Academic journal article Genetics

Characterizing Uncertainty in High-Density Maps from Multiparental Populations

Academic journal article Genetics

Characterizing Uncertainty in High-Density Maps from Multiparental Populations

Article excerpt

ABSTRACT Multiparental populations are of considerable interest in high-density genetic mapping due to their increased levels of polymorphism and recombination relative to biparental populations. However, errors in map construction can have significant impact on QTL discovery in later stages of analysis, and few methods have been developed to quantify the uncertainty attached to the reported order of markers or intermarker distances. Current methods are computationally intensive or limited to assessing uncertainty only for order or distance, but not both simultaneously. We derive the asymptotic joint distribution of maximum composite likelihood estimators for intermarker distances. This approach allows us to construct hypothesis tests and confidence intervals for simultaneously assessing marker-order instability and distance uncertainty. We investigate the effects of marker density, population size, and founder distribution patterns on map confidence in multiparental populations through simulations. Using these data, we provide guidelines on sample sizes necessary to map markers at sub-centimorgan densities with high certainty. We apply these approaches to data from a bread wheat Multiparent Advanced Generation Inter-Cross (MAGIC) population genotyped using the Illumina 9K SNP chip to assess regions of uncertainty and validate them against the recently released pseudomolecule for the wheat chromosome 3B.

(ProQuest: ... denotes formulae omitted.)

LINKAGE maps have been fundamental to genetic analysis for many years, both for gaining a better understanding of genomic structure and for utilizing that structure to gain power in mapping gene-trait associations. For humans and many other species, high-density consensus maps have been pub- lished and used across multiple mapping studies (Murray et al. 1994; Dietrich et al. 1996; Chowdhary and Raudsepp 2006; Bult et al. 2008; Cox et al. 2009; Wong et al. 2010). However, efforts to increase the saturation of genetic maps with high-throughput genotyping are still being made in many plant species (Poland et al. 2012; Ward et al. 2013; Wang et al. 2014).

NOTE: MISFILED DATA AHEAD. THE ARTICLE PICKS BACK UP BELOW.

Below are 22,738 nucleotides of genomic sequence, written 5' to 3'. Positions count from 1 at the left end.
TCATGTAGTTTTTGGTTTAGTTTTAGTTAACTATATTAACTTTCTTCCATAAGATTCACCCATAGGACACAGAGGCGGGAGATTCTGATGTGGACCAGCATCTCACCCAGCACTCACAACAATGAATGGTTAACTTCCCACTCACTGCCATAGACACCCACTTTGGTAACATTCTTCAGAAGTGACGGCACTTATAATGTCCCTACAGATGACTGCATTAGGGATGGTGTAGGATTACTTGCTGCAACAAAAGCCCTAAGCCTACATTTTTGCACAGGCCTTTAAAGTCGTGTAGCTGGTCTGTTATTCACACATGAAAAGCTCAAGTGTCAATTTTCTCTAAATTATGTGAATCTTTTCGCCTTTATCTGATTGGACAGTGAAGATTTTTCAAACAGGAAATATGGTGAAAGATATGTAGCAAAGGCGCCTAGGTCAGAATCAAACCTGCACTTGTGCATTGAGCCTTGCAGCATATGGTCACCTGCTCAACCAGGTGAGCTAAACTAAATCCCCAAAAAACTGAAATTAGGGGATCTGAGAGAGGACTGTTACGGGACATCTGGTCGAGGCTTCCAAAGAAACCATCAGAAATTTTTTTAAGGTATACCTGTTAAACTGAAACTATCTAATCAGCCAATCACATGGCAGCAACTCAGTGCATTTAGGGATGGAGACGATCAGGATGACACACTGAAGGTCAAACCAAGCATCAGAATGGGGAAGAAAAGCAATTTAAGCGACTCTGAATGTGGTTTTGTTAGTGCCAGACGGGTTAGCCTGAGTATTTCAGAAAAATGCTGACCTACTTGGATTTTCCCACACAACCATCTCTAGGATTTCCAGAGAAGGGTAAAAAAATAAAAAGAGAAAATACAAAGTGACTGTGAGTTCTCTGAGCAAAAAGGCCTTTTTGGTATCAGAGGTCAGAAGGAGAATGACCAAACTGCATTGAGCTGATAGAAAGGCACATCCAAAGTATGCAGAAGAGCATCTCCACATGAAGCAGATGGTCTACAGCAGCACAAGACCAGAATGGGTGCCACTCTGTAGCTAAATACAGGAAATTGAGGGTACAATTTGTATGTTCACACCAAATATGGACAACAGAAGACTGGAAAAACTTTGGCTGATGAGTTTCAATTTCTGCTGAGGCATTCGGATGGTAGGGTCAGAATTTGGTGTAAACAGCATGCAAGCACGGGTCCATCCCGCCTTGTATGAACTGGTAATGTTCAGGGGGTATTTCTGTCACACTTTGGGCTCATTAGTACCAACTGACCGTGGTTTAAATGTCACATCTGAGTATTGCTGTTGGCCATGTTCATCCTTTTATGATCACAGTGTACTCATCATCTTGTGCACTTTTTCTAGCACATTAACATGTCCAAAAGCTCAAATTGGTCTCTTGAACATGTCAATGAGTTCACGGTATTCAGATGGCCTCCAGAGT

Many approaches to genetic map estimation have been proposed and are reviewed along with common challenges in Cheema and Dicks (2009). Perhaps the most challenging step in map construction is ordering markers within a linkage group. Methods for ordering markers in biparental popula- tions have been well studied and include techniques such as seriation (Buetow and Chakravarti 1987), ant colony opti- mization (Iwata and Ninomiya 2006), minimum spanning trees (Wu et al. 2008), rapid chain delineation (Nascimento et al. 2010), and simulated annealing (Van Ooijen 2011). These in turn form the basis of numerous map-construction software packages. These can be roughly divided up into those relying on multipoint approaches, which incorporate information across the genome to maximize the likelihood of the map (MAPMAKER, Lander et al. 1987; CRI-MAP, Green et al. 1990; JoinMap, Stam 1993; R/qtl, Broman et al. 2003; CARTHAGENE, deGivry et al. 2005), and those relying on two-point approaches, which achieve much greater speed by using only pairwise recombination estimates (RECORD, van Os et al. 2005; OneMap, Margarido et al. 2007; MSTmap, Wu et al. 2008; Lep-MAP, Rastas et al. 2013; HighMap, Liu et al. 2014). The gain in accuracy from multipoint approaches must therefore be balanced against the accompa- nying computational burden.

The recent increases in genotyping throughput have made high-density genetic maps increasingly valuable, both in fine-mapping trait associations and as anchors for physical maps in progress toward full sequence assembly. However, this increase has also resulted in a number of problems for map construction and ensuing analyses. First, the resolution and coverage of the map are limited by the number of individuals and design of the population. Second, the compu- tational burden of mapping thousands of markers per chro- mosome limits analysis to the fast two-point methods (Wu et al. …

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